About eight years ago, researcher and speaker Shaunti Feldhahn found that neither she nor her assistant Tally Whitehead could find any actual numbers to support the 50% divorce rate for an article she was writing. It happens sometimes where a writer is attempting to track down a primary source or the original data, and is only able to come up with a bunch of people quoting each other, without an actual source. The deeper Feldhahn and Whitehead dug, the more they came up empty, according to CBN.
Feldhahn is no amateur. She was trained in research at Harvard. She and her husband Jeff write books and speak at conferences on the subject of marriage. She tells CBN that they have both quoted that statistic in the past about the 50% divorce rate, along with other "well-known facts" such as that there are just as many divorces among church people as those who do not attend services, and that the majority of marriages aren't happy.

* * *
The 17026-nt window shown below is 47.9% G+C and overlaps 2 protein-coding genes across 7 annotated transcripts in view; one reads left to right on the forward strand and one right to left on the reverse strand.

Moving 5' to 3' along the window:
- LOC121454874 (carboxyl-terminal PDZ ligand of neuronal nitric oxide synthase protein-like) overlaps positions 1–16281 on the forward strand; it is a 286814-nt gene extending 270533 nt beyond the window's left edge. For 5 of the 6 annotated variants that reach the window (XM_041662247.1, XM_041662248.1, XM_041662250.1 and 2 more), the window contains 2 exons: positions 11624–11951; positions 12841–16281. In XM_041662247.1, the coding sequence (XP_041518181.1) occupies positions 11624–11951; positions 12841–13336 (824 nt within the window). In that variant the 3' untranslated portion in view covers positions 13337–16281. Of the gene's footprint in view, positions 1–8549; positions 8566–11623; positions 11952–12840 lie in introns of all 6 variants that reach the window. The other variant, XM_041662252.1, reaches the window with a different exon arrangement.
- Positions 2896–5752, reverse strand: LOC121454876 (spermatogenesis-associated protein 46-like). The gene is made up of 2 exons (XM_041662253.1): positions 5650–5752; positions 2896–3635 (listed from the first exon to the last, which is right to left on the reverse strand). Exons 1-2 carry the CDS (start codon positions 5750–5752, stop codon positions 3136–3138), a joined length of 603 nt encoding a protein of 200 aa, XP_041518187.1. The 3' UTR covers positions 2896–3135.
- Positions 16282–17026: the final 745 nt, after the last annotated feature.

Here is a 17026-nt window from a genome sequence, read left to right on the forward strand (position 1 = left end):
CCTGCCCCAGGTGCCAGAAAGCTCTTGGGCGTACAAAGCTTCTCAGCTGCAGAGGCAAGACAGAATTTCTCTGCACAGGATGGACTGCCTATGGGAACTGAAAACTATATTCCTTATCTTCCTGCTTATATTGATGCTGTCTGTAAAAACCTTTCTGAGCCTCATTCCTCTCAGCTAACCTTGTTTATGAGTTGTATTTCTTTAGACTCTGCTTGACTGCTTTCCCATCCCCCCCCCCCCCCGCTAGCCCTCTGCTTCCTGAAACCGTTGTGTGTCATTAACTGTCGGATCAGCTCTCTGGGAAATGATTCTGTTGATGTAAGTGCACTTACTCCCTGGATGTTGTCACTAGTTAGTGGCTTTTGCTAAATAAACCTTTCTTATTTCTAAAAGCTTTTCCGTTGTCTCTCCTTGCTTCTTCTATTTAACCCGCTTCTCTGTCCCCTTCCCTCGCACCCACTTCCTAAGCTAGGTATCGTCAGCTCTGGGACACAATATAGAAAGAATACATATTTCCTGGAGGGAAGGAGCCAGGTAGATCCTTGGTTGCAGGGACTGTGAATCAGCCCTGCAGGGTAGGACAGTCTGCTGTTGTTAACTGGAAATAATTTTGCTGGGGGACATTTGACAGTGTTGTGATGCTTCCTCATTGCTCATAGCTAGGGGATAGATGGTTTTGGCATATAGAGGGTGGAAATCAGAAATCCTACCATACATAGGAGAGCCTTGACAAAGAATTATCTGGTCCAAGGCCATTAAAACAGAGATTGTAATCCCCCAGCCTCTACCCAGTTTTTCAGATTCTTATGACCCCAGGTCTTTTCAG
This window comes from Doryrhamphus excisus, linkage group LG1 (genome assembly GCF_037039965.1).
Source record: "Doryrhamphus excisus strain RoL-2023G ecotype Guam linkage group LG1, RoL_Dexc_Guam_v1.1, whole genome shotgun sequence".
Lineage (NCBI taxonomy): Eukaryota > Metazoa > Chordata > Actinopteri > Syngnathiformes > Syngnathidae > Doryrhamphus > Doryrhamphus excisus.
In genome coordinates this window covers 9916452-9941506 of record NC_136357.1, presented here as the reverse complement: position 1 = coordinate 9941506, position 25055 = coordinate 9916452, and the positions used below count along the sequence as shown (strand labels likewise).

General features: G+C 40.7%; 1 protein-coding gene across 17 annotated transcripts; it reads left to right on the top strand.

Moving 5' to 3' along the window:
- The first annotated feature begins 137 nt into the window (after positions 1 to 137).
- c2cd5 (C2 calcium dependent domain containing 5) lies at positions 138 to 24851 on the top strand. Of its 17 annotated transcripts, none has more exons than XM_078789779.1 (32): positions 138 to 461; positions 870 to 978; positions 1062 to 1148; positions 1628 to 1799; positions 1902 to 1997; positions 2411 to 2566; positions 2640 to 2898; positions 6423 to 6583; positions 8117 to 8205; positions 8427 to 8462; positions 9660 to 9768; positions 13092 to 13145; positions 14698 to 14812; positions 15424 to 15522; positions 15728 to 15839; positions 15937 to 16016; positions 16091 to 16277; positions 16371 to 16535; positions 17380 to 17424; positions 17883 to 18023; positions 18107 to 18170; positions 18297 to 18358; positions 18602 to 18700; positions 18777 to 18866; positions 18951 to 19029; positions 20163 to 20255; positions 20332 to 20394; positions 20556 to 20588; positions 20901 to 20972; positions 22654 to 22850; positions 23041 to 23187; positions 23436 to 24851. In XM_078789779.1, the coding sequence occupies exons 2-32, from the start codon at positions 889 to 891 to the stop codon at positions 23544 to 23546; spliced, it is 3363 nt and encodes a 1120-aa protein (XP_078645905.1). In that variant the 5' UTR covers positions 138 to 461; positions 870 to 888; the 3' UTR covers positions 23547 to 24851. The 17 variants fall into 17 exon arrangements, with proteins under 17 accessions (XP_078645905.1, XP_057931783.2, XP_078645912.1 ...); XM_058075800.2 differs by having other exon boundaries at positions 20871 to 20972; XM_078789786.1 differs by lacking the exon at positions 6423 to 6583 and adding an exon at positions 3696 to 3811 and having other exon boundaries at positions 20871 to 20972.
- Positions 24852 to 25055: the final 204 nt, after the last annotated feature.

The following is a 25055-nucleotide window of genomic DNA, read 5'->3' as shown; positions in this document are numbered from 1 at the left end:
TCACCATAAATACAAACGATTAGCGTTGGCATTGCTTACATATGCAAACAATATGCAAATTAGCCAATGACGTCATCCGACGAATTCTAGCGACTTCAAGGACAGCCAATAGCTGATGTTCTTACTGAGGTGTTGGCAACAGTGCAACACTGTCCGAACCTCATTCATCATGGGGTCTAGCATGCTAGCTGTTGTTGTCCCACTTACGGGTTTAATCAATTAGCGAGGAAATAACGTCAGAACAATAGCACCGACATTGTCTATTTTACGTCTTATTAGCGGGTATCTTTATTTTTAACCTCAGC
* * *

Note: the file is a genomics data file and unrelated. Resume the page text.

What she found was that the divorce rate was NEVER 50%. Not even close. That number actually comes from a projection in the 1970s that the divorce rate would likely get that high, after no-fault divorces became the law of the land beginning in California on the first day of 1970. Predictably, divorce rates sky-rocketed after that time, and continued to soar through the 70s. The researchers of the day predicted that, if the trend continued, the divorce rate could reach up to 50%. It was a projection of what COULD happen. But it never did.
Feldhahn writes in Christianity Today that the divorce rate hit its peak around 1980, and has declined ever since then. Even at its highest, it never got close to that 50% mark. Yet, even today, most demographers still predict rates of 40 to 50%. But that does not square with the numbers.